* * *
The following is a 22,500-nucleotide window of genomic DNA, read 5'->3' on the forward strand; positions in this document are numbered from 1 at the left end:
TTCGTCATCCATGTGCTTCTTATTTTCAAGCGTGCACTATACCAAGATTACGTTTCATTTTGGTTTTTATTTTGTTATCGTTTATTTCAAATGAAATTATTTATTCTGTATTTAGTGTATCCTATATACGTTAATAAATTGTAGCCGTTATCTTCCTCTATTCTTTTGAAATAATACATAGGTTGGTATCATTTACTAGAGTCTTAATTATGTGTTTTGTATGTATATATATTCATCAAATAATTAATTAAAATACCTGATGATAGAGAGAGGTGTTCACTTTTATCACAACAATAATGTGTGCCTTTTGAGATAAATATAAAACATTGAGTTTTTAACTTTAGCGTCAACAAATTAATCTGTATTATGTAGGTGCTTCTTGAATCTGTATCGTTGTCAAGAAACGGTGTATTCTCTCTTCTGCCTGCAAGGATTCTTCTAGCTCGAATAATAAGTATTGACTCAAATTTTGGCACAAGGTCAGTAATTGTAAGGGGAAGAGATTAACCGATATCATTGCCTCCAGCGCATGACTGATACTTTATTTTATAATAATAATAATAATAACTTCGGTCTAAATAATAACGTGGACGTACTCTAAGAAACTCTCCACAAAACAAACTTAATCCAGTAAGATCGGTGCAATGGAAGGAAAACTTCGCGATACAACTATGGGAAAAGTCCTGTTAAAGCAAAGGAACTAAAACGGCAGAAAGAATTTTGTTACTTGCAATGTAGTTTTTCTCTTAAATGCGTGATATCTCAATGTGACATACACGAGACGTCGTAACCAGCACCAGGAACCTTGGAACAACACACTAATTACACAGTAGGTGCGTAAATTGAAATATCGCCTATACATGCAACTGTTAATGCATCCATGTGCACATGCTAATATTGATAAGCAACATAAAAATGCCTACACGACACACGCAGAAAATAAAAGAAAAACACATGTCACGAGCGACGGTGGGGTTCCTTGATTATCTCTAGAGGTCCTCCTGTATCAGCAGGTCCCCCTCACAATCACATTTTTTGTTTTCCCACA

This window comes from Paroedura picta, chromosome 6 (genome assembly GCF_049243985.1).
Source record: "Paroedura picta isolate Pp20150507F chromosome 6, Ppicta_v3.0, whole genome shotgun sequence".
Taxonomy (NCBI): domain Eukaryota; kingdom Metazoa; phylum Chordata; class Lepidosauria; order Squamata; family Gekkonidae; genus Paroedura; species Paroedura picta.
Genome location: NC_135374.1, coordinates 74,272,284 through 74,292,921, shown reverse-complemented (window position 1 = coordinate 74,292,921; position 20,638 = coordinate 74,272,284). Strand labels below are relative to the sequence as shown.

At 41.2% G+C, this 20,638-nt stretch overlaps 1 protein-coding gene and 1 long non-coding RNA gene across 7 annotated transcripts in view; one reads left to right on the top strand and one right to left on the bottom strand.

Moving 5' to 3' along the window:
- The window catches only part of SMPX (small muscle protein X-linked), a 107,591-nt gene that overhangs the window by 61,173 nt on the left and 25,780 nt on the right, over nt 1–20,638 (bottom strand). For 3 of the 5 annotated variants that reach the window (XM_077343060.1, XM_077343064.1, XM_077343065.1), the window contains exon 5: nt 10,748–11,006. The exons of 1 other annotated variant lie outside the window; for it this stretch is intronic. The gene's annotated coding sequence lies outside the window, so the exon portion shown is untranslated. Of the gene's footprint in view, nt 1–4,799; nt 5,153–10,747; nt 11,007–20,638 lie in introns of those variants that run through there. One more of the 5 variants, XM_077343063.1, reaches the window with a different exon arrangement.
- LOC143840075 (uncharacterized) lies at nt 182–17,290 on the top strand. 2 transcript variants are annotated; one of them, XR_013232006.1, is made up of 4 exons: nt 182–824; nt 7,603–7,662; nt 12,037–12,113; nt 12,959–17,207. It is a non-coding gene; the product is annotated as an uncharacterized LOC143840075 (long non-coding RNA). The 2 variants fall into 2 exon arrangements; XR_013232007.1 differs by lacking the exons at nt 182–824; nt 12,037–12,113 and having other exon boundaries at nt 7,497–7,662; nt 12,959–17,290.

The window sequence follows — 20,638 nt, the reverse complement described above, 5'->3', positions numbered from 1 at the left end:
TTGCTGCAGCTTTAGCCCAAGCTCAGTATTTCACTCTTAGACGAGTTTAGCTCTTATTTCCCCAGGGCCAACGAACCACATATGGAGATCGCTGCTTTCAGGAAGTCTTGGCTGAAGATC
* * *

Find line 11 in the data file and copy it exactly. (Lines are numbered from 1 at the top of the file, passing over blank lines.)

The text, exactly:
The window sequence follows — 20,638 nt, the reverse complement described above, 5'->3', positions numbered from 1 at the left end: